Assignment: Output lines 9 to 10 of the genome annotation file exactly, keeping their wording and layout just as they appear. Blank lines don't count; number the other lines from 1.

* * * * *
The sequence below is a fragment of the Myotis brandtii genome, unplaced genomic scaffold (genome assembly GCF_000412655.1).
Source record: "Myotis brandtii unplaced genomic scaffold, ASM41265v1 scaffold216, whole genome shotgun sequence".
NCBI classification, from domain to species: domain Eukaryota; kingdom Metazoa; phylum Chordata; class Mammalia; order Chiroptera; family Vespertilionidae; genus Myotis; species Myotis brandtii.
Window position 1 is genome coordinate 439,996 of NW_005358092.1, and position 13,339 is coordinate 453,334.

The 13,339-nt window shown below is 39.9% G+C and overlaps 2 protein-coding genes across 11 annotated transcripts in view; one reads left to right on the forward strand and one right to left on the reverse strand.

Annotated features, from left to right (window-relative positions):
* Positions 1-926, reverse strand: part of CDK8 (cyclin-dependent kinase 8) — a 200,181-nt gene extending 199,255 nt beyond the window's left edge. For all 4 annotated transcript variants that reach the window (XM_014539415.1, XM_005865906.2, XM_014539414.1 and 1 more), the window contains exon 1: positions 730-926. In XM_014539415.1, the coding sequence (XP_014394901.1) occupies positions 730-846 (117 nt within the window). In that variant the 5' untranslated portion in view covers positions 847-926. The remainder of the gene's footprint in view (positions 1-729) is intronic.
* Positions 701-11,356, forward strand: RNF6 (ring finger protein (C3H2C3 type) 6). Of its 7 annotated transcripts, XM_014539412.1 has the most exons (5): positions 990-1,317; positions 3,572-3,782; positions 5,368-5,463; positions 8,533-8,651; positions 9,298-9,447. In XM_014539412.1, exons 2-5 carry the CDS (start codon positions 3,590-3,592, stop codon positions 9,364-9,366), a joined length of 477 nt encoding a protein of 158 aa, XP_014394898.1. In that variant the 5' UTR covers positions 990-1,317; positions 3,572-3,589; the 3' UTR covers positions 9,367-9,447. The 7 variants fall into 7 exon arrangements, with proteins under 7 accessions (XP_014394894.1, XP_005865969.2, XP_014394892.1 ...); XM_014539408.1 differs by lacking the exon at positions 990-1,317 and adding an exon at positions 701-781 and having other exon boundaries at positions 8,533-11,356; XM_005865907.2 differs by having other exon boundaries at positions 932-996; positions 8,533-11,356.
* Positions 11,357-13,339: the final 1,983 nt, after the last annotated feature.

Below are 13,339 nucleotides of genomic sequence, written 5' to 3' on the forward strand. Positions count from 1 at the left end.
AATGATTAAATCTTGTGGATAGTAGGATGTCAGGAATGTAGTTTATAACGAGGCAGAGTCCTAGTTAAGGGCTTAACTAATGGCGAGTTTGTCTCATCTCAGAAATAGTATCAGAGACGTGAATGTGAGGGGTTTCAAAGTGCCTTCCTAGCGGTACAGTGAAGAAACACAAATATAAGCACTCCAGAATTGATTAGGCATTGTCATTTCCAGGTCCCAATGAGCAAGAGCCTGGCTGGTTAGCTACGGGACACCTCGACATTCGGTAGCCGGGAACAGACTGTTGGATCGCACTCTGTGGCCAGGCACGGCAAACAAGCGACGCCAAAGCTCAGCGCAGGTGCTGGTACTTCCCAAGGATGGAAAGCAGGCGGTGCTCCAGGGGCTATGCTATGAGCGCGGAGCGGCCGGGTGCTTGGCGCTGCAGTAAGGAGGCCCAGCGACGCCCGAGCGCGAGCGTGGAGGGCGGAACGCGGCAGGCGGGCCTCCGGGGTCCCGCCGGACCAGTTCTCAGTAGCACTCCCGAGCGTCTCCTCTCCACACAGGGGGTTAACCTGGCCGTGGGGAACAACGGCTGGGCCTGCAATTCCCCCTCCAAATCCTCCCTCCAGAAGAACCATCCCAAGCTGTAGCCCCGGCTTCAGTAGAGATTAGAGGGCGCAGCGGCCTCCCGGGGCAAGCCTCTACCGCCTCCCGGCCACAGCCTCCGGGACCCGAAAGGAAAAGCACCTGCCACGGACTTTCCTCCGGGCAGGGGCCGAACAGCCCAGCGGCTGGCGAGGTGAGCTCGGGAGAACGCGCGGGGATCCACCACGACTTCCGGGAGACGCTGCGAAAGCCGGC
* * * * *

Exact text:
* Positions 11,357-13,339: the final 1,983 nt, after the last annotated feature.

Below are 13,339 nucleotides of genomic sequence, written 5' to 3' on the forward strand. Positions count from 1 at the left end.